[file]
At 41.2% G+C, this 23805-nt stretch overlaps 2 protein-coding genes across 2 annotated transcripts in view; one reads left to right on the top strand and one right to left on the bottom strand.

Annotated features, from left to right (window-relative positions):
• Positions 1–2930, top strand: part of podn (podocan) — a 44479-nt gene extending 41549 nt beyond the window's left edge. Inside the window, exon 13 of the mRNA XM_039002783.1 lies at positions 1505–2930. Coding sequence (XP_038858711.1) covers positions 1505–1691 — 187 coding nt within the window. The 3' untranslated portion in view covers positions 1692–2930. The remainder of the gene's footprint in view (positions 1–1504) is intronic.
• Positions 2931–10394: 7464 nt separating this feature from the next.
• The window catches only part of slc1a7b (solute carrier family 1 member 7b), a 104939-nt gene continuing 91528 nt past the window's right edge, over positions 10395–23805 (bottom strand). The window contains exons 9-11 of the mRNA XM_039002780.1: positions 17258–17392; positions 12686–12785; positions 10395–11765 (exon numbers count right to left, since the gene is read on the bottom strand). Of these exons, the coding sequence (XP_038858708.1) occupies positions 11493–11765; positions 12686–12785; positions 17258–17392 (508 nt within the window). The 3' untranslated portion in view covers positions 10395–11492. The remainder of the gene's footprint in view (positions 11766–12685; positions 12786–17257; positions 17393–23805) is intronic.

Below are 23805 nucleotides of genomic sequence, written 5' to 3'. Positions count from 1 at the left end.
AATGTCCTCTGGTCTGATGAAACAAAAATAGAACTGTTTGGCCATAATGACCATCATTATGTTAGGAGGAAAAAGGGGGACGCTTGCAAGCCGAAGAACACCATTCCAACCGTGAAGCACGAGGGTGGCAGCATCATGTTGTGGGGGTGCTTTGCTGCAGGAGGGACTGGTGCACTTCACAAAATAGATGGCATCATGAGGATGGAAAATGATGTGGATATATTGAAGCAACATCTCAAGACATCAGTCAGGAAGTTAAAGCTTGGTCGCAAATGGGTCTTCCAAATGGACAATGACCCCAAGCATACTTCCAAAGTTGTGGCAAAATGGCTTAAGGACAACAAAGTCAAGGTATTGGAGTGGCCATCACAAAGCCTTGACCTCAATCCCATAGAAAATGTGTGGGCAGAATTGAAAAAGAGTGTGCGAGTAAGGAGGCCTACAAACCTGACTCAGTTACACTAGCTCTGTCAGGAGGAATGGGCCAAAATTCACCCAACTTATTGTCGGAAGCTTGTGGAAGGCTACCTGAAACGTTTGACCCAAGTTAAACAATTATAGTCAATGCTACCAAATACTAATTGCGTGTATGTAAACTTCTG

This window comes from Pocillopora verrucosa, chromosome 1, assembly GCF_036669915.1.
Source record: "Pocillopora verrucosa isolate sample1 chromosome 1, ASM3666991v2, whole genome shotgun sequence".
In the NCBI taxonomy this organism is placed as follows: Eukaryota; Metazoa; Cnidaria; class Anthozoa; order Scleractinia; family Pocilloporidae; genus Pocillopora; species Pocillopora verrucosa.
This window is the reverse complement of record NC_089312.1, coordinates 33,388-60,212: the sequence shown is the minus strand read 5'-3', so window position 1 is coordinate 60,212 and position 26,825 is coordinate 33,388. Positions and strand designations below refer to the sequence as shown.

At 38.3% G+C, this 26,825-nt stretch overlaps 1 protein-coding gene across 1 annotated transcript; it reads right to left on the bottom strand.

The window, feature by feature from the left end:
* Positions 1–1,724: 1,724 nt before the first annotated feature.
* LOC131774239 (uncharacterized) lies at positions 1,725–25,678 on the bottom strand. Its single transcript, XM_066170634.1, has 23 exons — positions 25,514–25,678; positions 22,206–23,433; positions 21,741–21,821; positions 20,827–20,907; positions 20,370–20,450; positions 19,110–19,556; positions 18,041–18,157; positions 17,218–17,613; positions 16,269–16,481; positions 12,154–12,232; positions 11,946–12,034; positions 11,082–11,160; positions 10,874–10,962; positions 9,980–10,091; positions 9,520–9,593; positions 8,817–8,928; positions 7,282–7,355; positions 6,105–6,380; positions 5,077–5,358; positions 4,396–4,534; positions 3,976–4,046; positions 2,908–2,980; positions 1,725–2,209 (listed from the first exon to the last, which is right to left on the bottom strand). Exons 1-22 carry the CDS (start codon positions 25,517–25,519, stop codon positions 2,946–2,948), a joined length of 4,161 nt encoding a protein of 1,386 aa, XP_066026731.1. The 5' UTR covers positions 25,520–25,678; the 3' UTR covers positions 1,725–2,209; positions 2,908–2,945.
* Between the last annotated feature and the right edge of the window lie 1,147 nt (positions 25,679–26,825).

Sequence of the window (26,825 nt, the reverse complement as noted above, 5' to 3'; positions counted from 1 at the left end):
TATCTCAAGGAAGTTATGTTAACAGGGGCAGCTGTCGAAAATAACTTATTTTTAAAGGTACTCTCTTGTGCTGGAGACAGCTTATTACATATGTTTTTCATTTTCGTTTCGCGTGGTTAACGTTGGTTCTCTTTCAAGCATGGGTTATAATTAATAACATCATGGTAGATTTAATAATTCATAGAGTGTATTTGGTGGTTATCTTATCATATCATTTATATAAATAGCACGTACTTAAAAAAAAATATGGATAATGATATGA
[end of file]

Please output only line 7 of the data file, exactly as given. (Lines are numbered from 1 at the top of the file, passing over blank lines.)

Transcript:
AATGTCCTCTGGTCTGATGAAACAAAAATAGAACTGTTTGGCCATAATGACCATCATTATGTTAGGAGGAAAAAGGGGGACGCTTGCAAGCCGAAGAACACCATTCCAACCGTGAAGCACGAGGGTGGCAGCATCATGTTGTGGGGGTGCTTTGCTGCAGGAGGGACTGGTGCACTTCACAAAATAGATGGCATCATGAGGATGGAAAATGATGTGGATATATTGAAGCAACATCTCAAGACATCAGTCAGGAAGTTAAAGCTTGGTCGCAAATGGGTCTTCCAAATGGACAATGACCCCAAGCATACTTCCAAAGTTGTGGCAAAATGGCTTAAGGACAACAAAGTCAAGGTATTGGAGTGGCCATCACAAAGCCTTGACCTCAATCCCATAGAAAATGTGTGGGCAGAATTGAAAAAGAGTGTGCGAGTAAGGAGGCCTACAAACCTGACTCAGTTACACTAGCTCTGTCAGGAGGAATGGGCCAAAATTCACCCAACTTATTGTCGGAAGCTTGTGGAAGGCTACCTGAAACGTTTGACCCAAGTTAAACAATTATAGTCAATGCTACCAAATACTAATTGCGTGTATGTAAACTTCTG